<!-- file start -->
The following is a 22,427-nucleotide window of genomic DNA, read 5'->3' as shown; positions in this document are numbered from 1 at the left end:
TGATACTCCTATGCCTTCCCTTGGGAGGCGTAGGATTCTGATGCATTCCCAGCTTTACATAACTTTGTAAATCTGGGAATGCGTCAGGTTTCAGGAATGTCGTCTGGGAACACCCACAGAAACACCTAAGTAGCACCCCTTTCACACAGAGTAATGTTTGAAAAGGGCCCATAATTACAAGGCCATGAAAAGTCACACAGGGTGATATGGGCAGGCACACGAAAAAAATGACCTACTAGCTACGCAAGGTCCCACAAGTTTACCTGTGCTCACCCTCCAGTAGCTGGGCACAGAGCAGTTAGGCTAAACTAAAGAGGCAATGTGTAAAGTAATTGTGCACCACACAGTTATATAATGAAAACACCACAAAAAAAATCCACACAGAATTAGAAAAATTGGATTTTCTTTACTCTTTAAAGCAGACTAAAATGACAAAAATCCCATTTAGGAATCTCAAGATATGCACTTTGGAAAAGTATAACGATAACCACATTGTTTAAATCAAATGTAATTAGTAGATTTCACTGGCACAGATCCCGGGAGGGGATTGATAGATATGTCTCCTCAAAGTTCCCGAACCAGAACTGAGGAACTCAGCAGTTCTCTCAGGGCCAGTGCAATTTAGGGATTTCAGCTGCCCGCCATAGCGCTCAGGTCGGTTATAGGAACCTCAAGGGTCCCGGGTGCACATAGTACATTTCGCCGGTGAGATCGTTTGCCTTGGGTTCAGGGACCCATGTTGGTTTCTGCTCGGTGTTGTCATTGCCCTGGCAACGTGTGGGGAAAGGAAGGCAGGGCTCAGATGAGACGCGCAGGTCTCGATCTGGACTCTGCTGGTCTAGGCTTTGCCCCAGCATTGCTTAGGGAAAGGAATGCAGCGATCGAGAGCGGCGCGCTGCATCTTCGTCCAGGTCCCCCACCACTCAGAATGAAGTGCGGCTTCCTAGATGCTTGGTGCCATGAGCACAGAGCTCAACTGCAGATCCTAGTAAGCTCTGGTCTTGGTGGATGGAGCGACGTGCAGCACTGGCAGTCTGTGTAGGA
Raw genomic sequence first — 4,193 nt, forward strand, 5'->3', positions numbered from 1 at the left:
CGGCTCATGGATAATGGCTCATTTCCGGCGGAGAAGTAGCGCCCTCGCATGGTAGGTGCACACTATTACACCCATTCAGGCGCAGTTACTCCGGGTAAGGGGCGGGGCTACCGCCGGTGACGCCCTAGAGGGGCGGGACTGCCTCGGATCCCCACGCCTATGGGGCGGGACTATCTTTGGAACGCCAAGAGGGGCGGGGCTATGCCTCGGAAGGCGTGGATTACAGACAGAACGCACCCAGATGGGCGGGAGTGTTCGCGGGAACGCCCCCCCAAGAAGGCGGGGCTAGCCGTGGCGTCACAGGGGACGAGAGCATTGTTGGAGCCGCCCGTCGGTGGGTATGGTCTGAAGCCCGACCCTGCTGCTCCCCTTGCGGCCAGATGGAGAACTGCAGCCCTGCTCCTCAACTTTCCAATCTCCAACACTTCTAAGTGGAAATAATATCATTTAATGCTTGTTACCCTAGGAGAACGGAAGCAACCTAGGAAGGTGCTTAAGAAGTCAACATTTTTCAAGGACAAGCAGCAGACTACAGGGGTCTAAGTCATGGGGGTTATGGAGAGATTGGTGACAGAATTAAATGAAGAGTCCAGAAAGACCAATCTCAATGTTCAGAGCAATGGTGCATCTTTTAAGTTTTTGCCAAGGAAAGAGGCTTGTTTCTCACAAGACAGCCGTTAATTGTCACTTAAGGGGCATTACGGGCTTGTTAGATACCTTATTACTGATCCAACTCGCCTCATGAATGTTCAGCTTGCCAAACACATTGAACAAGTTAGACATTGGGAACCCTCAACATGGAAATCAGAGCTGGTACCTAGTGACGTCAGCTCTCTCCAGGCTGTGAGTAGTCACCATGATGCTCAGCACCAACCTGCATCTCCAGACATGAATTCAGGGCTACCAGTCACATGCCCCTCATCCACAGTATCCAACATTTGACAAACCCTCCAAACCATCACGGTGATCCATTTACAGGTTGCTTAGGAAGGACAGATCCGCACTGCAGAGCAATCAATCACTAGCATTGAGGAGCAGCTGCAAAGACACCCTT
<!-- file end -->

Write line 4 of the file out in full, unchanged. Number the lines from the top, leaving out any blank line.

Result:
CGGCTCATGGATAATGGCTCATTTCCGGCGGAGAAGTAGCGCCCTCGCATGGTAGGTGCACACTATTACACCCATTCAGGCGCAGTTACTCCGGGTAAGGGGCGGGGCTACCGCCGGTGACGCCCTAGAGGGGCGGGACTGCCTCGGATCCCCACGCCTATGGGGCGGGACTATCTTTGGAACGCCAAGAGGGGCGGGGCTATGCCTCGGAAGGCGTGGATTACAGACAGAACGCACCCAGATGGGCGGGAGTGTTCGCGGGAACGCCCCCCCAAGAAGGCGGGGCTAGCCGTGGCGTCACAGGGGACGAGAGCATTGTTGGAGCCGCCCGTCGGTGGGTATGGTCTGAAGCCCGACCCTGCTGCTCCCCTTGCGGCCAGATGGAGAACTGCAGCCCTGCTCCTCAACTTTCCAATCTCCAACACTTCTAAGTGGAAATAATATCATTTAATGCTTGTTACCCTAGGAGAACGGAAGCAACCTAGGAAGGTGCTTAAGAAGTCAACATTTTTCAAGGACAAGCAGCAGACTACAGGGGTCTAAGTCATGGGGGTTATGGAGAGATTGGTGACAGAATTAAATGAAGAGTCCAGAAAGACCAATCTCAATGTTCAGAGCAATGGTGCATCTTTTAAGTTTTTGCCAAGGAAAGAGGCTTGTTTCTCACAAGACAGCCGTTAATTGTCACTTAAGGGGCATTACGGGCTTGTTAGATACCTTATTACTGATCCAACTCGCCTCATGAATGTTCAGCTTGCCAAACACATTGAACAAGTTAGACATTGGGAACCCTCAACATGGAAATCAGAGCTGGTACCTAGTGACGTCAGCTCTCTCCAGGCTGTGAGTAGTCACCATGATGCTCAGCACCAACCTGCATCTCCAGACATGAATTCAGGGCTACCAGTCACATGCCCCTCATCCACAGTATCCAACATTTGACAAACCCTCCAAACCATCACGGTGATCCATTTACAGGTTGCTTAGGAAGGACAGATCCGCACTGCAGAGCAATCAATCACTAGCATTGAGGAGCAGCTGCAAAGACACCCTT